North Korea-UN: Vice Foreign Minister Pak Kil-yon warned the UN General Assembly on 30 September that hostile US policies were risking "thermonuclear war" on the peninsula. Pak accused the US of wanting to eliminate North Korea by military force.
Comment: Pak is an able diplomat and a loyal communist to have delivered the silly speech he delivered at the UN. North Korea is the perpetual victim otherwise the hardships its population endures make no sense.
The population is a victim only of the ineptitude of the Kim family and itsretainers that insist on governing despite 60 years of overwhelming evidence of their incompetence as governors.
No threat of a thermonuclear war exists at this time. The North's propagandists apparently are uncomfortable that Iran is the focus of international concern and not the North. That explains their reversion to the tired exaggerated formulations about the imminent danger of war. North Korea has no leverage for extorting aid from the US or South Korean when the world looks elsewhere.
China dominates North Korea by dint of its economic investments and aid, relative to North Korea's poverty. The new Kim offspring seems to understand that North Korea is the only poor state in East Asia, a condition he apparently intends to try to change. He does not yet appreciate this will take a generation. Meanwhile, the UN must resign itself to listening to the same tired old tantrums.
A thermonuclear war on the Korean peninsula would kill hundreds of thousands of people but, in the end, would result in the erasure of North Korea as a geo-political memory and would return the North Korean people to the stone age. The North's leaders know this.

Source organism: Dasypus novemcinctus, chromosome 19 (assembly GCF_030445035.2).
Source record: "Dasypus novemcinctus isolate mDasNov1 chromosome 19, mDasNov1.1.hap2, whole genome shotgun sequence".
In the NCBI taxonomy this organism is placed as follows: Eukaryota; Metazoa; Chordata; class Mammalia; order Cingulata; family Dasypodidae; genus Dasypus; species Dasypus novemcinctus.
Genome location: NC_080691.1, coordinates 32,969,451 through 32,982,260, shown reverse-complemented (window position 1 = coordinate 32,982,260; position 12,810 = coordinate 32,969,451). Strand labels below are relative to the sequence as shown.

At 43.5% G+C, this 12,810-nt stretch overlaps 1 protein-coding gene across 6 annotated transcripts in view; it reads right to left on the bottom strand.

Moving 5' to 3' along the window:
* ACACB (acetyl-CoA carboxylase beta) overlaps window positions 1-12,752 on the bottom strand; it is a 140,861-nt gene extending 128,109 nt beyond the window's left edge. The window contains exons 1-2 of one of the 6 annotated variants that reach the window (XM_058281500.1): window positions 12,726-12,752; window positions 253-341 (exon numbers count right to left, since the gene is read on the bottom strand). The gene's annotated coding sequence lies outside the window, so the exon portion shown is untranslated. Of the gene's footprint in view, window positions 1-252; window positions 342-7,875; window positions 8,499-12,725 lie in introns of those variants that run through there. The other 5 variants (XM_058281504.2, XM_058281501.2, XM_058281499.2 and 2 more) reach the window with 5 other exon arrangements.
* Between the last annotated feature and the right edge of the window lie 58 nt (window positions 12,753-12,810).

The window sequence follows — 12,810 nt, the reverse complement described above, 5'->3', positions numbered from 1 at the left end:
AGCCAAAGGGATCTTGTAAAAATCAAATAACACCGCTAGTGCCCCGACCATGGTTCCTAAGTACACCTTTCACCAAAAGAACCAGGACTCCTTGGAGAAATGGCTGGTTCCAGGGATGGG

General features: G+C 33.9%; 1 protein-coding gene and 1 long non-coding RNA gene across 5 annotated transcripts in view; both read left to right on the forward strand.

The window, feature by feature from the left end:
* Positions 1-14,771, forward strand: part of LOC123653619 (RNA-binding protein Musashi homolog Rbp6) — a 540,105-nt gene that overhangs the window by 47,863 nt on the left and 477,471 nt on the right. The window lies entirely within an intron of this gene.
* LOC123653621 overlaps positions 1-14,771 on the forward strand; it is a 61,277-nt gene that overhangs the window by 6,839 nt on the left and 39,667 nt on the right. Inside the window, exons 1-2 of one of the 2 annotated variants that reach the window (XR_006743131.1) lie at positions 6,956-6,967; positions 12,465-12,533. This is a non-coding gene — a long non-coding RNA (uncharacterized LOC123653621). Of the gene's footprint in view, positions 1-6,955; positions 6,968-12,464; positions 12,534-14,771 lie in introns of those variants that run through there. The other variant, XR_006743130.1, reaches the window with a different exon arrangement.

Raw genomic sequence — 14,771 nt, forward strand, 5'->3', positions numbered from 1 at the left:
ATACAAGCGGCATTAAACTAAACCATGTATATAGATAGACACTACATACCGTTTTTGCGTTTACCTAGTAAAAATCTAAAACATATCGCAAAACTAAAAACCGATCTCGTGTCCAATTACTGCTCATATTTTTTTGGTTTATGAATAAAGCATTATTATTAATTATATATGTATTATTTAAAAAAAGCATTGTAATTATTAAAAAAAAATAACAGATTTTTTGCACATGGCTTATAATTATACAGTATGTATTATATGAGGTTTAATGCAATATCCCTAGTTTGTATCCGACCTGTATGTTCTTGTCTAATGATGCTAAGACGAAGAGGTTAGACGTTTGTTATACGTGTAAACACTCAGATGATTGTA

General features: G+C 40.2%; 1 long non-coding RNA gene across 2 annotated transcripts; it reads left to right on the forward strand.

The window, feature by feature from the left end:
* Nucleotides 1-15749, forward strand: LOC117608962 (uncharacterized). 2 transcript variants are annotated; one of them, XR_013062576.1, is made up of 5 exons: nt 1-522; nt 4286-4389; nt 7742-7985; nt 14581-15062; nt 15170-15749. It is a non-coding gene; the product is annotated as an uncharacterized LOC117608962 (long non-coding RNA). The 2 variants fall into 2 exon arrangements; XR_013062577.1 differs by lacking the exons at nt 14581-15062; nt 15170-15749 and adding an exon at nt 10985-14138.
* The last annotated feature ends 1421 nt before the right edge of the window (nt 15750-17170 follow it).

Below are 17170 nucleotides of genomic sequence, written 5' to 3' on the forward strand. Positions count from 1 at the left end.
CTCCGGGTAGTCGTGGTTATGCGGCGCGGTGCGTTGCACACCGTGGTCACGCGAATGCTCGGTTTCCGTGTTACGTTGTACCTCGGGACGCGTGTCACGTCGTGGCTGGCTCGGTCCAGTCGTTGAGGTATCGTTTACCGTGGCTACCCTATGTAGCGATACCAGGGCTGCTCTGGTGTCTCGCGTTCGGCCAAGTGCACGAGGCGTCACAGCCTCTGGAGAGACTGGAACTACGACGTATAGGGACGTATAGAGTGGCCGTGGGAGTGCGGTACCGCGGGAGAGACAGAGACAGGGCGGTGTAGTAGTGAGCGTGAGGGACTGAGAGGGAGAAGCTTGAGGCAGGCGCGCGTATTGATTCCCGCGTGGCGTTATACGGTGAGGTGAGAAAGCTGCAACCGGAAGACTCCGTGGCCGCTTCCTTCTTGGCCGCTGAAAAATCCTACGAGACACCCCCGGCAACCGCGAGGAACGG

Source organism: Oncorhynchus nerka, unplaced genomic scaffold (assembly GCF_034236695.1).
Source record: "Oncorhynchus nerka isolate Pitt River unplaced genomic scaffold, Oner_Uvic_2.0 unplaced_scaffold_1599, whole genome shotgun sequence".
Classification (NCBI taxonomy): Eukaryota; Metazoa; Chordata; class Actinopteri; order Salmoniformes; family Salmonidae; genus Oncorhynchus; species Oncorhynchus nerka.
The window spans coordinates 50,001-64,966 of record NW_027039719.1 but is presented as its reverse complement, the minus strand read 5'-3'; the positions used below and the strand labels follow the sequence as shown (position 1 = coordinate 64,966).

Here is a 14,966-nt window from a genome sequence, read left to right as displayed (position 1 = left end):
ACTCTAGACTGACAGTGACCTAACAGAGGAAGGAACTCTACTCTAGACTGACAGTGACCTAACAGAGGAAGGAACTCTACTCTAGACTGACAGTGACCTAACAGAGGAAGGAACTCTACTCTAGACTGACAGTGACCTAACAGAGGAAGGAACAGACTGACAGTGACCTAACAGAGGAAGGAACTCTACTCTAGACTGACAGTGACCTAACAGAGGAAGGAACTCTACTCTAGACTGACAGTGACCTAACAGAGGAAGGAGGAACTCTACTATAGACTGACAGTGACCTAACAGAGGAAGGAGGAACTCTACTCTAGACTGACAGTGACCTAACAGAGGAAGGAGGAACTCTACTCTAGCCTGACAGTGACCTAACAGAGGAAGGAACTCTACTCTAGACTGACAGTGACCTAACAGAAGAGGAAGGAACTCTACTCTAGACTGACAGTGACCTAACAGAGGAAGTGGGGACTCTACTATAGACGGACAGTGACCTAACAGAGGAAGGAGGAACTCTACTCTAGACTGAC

Georgia: President Mikhail Saakashvili conceded Tuesday that his party had lost Georgia's parliamentary election and his opponent had the right to become prime minister. The final vote has not yet been published.
This marks the first time that the outcome of elections effected a change of government. Saakashvili came to power in the Rose Revolution in 2003. His concession statement ensures a legacy as a leader who respected democracy, though he governed as an autocrat.
Saakashvili will remain President until his second and last term ends in October 2013. After that the presidential form of government will cease and convert to a true parliamentary government, with executive authority vested in the prime minister instead of the president.
The new Georgian government will be led by eccentric billionaire businessman and philanthropist Bidzina Ivanishvili, who made his fortune in Russia. Until recently he was little known to the 4.5 million Georgians. His policy statements are a hash of vague references. He promised to pursue Saakashvili's policies of making Georgia part of Europe and a member of NATO, while enhancing trade and diplomatic ties with Russia. Ivanishvili said Georgia's intentions to join NATO should not hamper the country's relationship with Russia.
Russian President Putin congratulated Ivanishvili on his success.
The US congratulated Georgia on the electoral process. The process is more important than an outcome that favors US interests, according to Secretary of State Clinton's message to Saakashvili before the election and advising him to not rig it.